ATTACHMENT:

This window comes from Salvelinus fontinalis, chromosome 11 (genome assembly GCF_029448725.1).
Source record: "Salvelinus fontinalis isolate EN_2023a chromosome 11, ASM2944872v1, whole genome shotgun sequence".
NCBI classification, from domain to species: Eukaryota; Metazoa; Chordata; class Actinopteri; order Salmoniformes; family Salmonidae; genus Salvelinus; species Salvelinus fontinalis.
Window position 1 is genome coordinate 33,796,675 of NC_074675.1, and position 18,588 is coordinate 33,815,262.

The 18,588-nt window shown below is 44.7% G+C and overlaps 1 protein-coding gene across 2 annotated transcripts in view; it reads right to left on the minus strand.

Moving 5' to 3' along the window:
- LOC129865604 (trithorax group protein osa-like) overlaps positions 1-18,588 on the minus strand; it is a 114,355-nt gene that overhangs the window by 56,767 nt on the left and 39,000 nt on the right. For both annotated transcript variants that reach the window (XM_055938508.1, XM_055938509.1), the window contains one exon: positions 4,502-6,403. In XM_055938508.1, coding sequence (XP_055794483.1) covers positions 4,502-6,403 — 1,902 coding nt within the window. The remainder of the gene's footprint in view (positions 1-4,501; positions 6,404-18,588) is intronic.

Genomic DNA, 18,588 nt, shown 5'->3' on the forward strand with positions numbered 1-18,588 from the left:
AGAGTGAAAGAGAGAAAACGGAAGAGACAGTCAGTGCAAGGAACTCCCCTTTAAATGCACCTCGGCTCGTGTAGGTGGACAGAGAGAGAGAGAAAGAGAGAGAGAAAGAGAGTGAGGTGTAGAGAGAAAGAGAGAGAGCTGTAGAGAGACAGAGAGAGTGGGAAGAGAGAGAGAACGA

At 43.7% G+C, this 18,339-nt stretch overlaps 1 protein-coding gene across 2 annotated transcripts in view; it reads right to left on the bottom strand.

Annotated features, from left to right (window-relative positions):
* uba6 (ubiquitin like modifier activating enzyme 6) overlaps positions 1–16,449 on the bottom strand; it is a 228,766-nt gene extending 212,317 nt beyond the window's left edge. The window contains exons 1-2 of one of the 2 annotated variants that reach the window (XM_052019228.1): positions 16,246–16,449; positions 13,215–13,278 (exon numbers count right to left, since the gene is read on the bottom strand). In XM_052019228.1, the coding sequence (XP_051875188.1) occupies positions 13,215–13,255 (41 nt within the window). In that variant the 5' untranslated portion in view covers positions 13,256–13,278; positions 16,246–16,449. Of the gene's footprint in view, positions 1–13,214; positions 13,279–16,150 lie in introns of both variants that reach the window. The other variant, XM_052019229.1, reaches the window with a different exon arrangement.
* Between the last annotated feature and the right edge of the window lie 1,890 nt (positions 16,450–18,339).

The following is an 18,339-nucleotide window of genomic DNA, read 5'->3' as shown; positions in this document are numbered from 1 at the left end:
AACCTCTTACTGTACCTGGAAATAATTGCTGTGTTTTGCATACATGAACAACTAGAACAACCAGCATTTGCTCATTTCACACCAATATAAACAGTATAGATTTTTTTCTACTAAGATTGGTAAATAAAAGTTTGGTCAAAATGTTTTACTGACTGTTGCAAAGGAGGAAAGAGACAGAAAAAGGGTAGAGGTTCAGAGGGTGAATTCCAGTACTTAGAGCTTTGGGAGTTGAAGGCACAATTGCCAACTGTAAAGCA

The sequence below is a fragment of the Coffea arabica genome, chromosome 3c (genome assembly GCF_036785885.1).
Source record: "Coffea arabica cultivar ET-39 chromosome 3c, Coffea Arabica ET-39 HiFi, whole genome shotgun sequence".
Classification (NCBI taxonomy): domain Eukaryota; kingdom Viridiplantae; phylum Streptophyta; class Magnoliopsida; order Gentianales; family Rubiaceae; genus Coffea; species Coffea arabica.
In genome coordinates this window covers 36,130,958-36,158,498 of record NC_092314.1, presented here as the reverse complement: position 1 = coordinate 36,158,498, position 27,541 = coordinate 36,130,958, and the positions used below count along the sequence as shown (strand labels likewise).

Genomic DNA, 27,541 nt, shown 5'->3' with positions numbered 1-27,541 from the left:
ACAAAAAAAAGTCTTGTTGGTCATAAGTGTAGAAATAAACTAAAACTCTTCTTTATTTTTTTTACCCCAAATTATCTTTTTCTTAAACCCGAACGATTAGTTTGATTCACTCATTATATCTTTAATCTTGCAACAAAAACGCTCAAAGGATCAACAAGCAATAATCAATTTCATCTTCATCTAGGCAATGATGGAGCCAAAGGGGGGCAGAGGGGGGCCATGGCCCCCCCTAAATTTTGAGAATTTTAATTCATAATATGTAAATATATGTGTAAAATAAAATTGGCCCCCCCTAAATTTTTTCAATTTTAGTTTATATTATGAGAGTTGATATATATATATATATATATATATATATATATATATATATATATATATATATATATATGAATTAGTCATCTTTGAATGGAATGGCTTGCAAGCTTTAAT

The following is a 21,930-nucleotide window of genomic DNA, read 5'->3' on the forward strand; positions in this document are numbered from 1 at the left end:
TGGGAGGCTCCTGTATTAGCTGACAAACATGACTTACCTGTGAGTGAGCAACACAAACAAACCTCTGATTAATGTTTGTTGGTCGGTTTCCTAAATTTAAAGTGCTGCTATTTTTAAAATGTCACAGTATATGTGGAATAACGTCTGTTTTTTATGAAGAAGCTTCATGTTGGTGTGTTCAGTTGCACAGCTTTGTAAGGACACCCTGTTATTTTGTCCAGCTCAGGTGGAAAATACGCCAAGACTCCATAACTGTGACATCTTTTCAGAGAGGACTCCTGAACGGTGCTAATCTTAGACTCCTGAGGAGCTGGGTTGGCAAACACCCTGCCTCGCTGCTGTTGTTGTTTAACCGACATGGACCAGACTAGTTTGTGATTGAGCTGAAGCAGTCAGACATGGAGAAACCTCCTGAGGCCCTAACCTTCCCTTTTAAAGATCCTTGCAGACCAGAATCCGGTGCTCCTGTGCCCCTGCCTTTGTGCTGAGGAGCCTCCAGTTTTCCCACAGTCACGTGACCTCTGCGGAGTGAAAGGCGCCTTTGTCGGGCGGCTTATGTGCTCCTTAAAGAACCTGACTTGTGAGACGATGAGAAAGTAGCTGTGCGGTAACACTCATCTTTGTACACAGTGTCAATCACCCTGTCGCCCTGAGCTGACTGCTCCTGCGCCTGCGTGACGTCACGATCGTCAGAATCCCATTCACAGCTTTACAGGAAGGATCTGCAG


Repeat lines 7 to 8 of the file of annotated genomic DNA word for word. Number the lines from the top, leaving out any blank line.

- LOC129865604 (trithorax group protein osa-like) overlaps positions 1-18,588 on the minus strand; it is a 114,355-nt gene that overhangs the window by 56,767 nt on the left and 39,000 nt on the right. For both annotated transcript variants that reach the window (XM_055938508.1, XM_055938509.1), the window contains one exon: positions 4,502-6,403. In XM_055938508.1, coding sequence (XP_055794483.1) covers positions 4,502-6,403 — 1,902 coding nt within the window. The remainder of the gene's footprint in view (positions 1-4,501; positions 6,404-18,588) is intronic.

Genomic DNA, 18,588 nt, shown 5'->3' on the forward strand with positions numbered 1-18,588 from the left: